A NEW craze hit Herefordshire five years ago, sending people out searching for new and rare Pokémon around the county.

Monuments became cherished Pokéstops and landmarks were transformed into ‘gyms’ when the Pokémon Go game, which allows players to capture, battle, and train virtual creatures called Pokémon launched.

They appear on device screens as though in the real world, with the game making use of GPS and the device’s camera.

In Herefordshire a dedicated Facebook page was set up, offering tips, advice, and a platform for local players to communicate.

Josh Nice, who ran the page with Carl Haffenden and a number of other admins, said in July 2016: “It started last week as just as a thing for me and my group of friends and it has grown due to the popularity of the game.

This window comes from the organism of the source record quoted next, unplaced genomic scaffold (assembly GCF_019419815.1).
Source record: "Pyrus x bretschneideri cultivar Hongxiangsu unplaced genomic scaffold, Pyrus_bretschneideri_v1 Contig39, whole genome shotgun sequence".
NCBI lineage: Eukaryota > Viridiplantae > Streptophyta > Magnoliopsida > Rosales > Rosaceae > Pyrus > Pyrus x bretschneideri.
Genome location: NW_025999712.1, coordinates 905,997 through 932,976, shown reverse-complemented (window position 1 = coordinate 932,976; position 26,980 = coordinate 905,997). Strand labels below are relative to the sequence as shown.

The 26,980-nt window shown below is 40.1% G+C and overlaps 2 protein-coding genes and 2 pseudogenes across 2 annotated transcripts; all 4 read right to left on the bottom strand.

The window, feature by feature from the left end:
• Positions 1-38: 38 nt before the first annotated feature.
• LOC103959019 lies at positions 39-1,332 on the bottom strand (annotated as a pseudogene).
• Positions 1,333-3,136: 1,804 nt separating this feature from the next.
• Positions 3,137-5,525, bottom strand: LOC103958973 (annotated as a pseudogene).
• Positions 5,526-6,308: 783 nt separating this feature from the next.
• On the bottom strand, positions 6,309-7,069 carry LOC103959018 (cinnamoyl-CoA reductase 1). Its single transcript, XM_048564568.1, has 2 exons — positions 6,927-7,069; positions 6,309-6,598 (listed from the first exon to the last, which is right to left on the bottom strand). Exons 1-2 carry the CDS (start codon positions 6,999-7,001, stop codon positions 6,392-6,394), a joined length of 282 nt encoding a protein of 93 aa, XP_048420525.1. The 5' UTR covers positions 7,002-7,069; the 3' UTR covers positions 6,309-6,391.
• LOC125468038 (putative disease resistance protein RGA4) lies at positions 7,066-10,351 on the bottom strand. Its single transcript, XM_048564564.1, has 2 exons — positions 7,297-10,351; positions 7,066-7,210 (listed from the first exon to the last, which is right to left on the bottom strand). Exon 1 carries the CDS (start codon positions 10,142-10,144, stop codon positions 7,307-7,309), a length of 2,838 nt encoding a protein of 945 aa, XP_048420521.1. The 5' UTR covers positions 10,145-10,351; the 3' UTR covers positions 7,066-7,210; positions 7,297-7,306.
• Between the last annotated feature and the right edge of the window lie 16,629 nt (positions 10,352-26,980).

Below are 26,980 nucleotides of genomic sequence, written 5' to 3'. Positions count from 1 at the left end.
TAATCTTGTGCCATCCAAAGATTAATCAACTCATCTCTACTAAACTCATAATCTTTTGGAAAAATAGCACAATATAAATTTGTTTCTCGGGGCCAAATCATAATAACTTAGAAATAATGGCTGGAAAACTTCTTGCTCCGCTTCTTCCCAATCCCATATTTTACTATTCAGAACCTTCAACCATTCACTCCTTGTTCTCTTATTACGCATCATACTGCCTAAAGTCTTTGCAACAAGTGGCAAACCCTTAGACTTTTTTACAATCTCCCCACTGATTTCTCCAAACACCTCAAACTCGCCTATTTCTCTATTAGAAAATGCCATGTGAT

“More than 1,000 people have now liked it in just in a week.

“I would say Pokémon Go is a way of getting out, exercising in the fresh air while playing a game. It sees people spending time with friends to find things and exploring and it’s a way of getting the community together.”

He said the game offers a sense of nostalgia, allowing people to exercise while exploring their local area.

“Another thing is that if you click on the part where it says where the Pokéstop is, it has information and history about the area,” he said.

“For instance, the monument on Whitecross is probably assumed to be related to military but it is actually a plague cross.”

But the arrival of the game was not all good news, with reports of people trespassing while playing the game, prompting a warning from Ledbury police.

They urged players not to inadvertently trespass onto private property and that, due to threat levels, anyone found on a police site without authorisation would be challenged.